She was dying, and she knew it. She had been diagnosed with a terminal illness, and the doctors had given her only a few months to live. She had no family, no friends, and no one to care for her or mourn her. She had spent her life working hard, saving money, and avoiding attachments. She had never traveled, never loved, never dreamed. She had nothing to show for her existence, except a bank account full of cash and a house full of stuff.
She decided to do something different with her remaining time. She decided to make a wish. She had heard of a website that claimed to grant any wish, for a price. She was skeptical but curious. She had nothing to lose, and maybe something to gain. She logged on to the website and typed in her wish.
“I wish to see the world.”
She clicked on the submit button and waited for a response. A message popped up on the screen.
“Your wish has been accepted. The price is $1,000,000. Please confirm your payment details.”
She hesitated for a moment, then entered her credit card information. She had more than enough money to pay for the wish, and she didn’t care what happened to it after she was gone. She clicked on the confirm button and waited for another message.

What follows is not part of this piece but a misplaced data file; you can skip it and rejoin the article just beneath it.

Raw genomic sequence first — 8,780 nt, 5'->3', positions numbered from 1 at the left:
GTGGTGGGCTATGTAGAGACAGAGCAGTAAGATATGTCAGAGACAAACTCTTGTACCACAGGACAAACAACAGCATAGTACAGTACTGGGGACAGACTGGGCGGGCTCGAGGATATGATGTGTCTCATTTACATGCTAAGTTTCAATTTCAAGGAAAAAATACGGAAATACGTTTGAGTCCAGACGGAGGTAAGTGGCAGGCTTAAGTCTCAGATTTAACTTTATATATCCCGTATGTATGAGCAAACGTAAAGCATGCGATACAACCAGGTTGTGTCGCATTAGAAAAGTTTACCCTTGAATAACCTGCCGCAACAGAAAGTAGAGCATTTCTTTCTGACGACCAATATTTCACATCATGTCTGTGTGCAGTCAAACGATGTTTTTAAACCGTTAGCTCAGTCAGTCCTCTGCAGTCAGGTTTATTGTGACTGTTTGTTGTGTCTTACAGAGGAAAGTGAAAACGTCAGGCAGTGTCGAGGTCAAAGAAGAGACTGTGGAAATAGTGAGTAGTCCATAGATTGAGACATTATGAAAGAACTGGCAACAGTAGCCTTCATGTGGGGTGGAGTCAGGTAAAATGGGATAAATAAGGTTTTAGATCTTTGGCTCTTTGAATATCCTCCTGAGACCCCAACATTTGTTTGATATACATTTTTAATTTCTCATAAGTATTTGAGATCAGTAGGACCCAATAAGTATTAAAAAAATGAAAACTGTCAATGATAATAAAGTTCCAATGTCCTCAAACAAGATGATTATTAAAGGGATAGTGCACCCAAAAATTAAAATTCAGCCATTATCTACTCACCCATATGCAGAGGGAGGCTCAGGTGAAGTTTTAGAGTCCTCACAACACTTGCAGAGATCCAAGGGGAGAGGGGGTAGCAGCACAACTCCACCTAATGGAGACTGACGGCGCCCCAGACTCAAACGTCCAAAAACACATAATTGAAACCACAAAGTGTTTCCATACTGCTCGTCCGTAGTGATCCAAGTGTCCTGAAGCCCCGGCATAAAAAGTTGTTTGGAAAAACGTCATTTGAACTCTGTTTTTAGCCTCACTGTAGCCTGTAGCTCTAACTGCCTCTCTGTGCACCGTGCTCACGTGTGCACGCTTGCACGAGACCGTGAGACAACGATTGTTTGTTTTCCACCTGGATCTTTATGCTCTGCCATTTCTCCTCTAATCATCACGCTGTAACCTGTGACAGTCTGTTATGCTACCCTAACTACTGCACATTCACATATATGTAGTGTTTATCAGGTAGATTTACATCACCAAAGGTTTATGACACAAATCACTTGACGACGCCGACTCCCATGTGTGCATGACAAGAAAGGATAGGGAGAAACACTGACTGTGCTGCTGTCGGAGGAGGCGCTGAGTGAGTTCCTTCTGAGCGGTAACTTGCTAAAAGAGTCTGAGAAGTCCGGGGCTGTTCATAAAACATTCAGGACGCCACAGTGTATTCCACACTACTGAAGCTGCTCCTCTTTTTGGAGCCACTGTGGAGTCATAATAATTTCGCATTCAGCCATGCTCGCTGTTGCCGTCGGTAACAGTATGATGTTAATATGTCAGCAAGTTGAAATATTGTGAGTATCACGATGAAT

“Your wish has been granted. Please check your email for further instructions.”
She opened her email and found a message from the website. It contained a link to a video file. She clicked on the link and watched the video.
It was a montage of scenes from around the world, showing different places, people, and cultures. It was beautiful, breathtaking, and mesmerizing. She saw mountains and oceans, forests and deserts, cities and villages, monuments, and ruins. She saw people of different races, religions, languages, and lifestyles. She saw joy and sorrow, love and hate, peace and war. She saw life in all its diversity and complexity.
She watched the video for an hour until it ended with a message.
“Thank you for using our service. We hope you enjoyed your wish. Goodbye.”
She closed the video file and felt a pang of sadness and regret. She wished she could have seen those places in person, not just on a screen. She wished she could have met those people, not just watched them from afar. She wished she could have lived those experiences, not just imagined them.
She realized that she had wasted her life and that her wish was too little, too late.
She was dying, and she knew it.
She wished she could live again.